October 15, 2004

Where Public Transportation Works

Where? New York City!

So says Atlanta photographer Charles Lyon, who marveled that for 10 days in New York, he "left the driving to professionals — cabbies, subway motormen, train engineers, bus drivers and ferry captains. . . . Instead of sitting in traffic, stressing out, I sat in the train, relaxing and reading the newspaper. "

Having spent several summers commuting from Long Island to Manhattan as he did -- but by bus to subway, not the Long Island Railroad -- I'm not necessarily eager to go back to three hours each day of enjoying public transport. However, I agree that public transportation works a lot better in New York than most American cities.

It would never have occurred to me to drive a car into Manhattan -- not when there were so many cheaper and convenient alternatives: bus-to-subway, LIRR, express bus.... And once in Manhattan, you could count on a subway line or bus, or often both, to be heading where you needed to go from where you were. You don't even really need to know the bus routes, since buses generally run north-south and east-west along a grid for most of Manhattan. Walk a block or two, and it's pretty easy to find a north-south bus going where you need to.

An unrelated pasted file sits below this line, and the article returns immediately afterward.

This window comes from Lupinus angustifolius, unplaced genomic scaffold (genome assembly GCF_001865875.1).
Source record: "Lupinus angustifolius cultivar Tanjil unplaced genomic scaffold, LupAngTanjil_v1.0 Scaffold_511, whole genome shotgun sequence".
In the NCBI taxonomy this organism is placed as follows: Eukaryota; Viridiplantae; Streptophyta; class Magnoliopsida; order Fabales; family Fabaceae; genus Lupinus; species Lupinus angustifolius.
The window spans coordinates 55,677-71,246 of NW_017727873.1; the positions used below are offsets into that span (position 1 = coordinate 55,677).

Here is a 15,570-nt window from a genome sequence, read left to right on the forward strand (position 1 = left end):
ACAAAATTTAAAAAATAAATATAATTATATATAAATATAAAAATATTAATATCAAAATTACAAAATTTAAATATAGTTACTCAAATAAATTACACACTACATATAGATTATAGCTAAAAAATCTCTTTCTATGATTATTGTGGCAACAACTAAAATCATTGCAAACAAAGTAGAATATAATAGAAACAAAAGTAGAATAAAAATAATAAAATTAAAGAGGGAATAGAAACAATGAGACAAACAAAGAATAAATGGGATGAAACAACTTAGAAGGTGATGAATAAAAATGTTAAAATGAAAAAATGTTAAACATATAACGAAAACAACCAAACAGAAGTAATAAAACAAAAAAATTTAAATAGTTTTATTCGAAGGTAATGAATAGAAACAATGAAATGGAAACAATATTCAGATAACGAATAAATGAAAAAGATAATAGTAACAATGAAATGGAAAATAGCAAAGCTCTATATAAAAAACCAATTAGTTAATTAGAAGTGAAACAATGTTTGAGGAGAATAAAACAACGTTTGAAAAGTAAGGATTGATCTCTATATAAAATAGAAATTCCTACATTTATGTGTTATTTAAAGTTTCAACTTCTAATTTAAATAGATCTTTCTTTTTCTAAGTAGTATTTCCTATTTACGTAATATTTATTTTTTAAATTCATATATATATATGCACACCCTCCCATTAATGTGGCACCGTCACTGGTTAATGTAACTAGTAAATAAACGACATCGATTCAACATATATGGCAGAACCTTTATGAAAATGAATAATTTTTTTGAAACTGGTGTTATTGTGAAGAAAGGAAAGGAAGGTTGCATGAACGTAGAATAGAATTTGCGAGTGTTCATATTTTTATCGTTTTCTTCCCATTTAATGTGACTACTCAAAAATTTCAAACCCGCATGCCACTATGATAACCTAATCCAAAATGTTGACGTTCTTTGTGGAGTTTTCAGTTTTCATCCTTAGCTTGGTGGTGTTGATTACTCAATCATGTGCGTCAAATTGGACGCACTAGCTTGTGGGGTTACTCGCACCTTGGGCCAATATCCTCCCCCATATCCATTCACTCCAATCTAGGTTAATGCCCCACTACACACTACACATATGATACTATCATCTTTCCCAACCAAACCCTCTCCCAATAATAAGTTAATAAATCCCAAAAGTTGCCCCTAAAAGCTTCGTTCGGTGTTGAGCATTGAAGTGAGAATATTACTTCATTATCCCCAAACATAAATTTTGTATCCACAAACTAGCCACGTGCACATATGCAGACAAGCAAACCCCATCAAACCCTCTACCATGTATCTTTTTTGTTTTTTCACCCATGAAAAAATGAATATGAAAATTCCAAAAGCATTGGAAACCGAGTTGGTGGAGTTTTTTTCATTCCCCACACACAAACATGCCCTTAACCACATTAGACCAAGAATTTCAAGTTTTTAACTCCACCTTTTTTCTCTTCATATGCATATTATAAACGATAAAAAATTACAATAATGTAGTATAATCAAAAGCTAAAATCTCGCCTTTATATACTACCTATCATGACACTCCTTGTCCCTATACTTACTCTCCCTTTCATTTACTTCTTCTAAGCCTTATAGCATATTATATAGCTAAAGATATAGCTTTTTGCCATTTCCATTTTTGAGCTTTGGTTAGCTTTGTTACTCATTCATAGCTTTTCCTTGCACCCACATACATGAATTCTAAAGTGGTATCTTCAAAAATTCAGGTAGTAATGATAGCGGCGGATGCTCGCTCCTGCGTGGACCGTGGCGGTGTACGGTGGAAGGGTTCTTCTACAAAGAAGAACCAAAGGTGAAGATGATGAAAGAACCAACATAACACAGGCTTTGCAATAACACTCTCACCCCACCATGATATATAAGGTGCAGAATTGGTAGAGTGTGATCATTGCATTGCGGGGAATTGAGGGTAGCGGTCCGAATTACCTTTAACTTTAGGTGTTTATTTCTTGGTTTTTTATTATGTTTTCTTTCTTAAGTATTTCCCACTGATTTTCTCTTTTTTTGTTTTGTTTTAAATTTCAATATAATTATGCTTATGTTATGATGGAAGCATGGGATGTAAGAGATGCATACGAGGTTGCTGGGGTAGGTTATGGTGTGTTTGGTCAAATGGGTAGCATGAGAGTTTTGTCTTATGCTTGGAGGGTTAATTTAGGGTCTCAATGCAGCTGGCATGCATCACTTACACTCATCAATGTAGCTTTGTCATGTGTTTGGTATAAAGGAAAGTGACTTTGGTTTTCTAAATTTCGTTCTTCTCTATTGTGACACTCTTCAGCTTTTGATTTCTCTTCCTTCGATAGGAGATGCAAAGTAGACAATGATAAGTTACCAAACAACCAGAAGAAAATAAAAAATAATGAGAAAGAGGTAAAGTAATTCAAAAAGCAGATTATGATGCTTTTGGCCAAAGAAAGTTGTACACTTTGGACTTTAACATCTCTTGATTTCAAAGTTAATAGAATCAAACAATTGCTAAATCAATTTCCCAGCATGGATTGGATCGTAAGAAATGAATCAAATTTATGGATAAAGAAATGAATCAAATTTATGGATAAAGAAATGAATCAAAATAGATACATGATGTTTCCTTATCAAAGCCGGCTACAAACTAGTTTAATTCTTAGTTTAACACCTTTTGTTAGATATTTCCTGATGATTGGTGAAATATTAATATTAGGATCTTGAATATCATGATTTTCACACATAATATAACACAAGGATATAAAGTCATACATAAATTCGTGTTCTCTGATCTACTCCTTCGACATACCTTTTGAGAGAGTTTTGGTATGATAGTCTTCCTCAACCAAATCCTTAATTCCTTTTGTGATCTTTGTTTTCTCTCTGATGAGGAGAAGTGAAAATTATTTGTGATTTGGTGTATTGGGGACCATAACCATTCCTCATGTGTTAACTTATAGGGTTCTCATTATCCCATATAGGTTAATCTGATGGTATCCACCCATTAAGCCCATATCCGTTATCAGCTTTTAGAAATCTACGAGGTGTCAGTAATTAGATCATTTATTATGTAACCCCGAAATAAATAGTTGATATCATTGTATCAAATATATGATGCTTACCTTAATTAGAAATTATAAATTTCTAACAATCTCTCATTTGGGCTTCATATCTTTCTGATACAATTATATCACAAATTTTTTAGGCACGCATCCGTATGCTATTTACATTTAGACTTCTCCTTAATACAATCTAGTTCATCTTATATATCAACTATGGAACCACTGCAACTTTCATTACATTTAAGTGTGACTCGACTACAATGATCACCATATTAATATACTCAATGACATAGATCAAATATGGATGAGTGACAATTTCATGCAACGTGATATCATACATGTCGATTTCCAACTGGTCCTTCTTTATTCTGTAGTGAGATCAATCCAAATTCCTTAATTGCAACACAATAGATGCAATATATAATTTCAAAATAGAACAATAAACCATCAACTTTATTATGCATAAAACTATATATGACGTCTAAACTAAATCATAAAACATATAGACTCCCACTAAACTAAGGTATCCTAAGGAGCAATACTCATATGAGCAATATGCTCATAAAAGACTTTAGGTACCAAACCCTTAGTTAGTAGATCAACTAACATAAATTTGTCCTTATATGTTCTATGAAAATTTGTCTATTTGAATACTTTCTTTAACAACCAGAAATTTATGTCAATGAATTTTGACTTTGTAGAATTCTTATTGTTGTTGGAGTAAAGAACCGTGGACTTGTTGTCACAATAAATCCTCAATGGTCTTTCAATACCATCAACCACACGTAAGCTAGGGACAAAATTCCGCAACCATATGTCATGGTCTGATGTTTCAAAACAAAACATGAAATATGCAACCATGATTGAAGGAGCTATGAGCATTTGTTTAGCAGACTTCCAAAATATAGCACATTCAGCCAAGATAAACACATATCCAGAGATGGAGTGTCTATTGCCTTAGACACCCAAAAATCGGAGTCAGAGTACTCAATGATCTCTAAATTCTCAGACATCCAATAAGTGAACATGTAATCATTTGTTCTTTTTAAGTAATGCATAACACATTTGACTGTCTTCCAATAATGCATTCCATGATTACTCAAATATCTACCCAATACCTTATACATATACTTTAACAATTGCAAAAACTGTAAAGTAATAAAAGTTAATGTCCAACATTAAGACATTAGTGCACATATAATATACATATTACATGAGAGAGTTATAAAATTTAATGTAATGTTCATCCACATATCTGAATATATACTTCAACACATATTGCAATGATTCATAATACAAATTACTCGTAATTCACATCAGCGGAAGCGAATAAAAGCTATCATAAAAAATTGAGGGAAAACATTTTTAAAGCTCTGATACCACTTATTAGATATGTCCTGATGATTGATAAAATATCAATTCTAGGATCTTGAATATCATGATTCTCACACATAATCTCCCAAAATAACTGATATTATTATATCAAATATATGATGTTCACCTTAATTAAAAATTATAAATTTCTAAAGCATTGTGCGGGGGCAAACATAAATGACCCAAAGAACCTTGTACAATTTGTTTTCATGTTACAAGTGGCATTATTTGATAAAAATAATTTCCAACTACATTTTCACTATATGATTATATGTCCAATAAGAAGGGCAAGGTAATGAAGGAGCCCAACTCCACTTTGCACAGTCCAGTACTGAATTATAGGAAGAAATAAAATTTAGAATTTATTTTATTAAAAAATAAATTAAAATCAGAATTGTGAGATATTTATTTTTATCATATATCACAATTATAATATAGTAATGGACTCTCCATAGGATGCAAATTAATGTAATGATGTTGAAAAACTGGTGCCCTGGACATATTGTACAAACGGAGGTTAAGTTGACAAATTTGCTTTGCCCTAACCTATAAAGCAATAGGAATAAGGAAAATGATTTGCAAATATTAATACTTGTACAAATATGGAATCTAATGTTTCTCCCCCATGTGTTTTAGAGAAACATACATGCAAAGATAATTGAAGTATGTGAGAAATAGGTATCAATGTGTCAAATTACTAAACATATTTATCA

Contrast that with the Boston area, where "commuter rail" from the western suburbs is just that -- pretty much for rush hour only. On Saturdays, trains run every two hours at their most frequent, which makes them all but useless if you've got any kind of structured plans (dinner in town, a show, a concert). Weekdays offpeak, if you want to stay in town later than 7:15, there's 8:20 or 10:05 or 11:25. Period. And who would expect to hop a bus in Boston without knowing the exact route first, and still get where they need to go?

It's not just the availability of public transportation; it's the convenience and pervasiveness. Atlanta, Lyon notes, "runs a clean and efficient rail system, but it is so limited that it has little or no effect on our growing transportation problem. "

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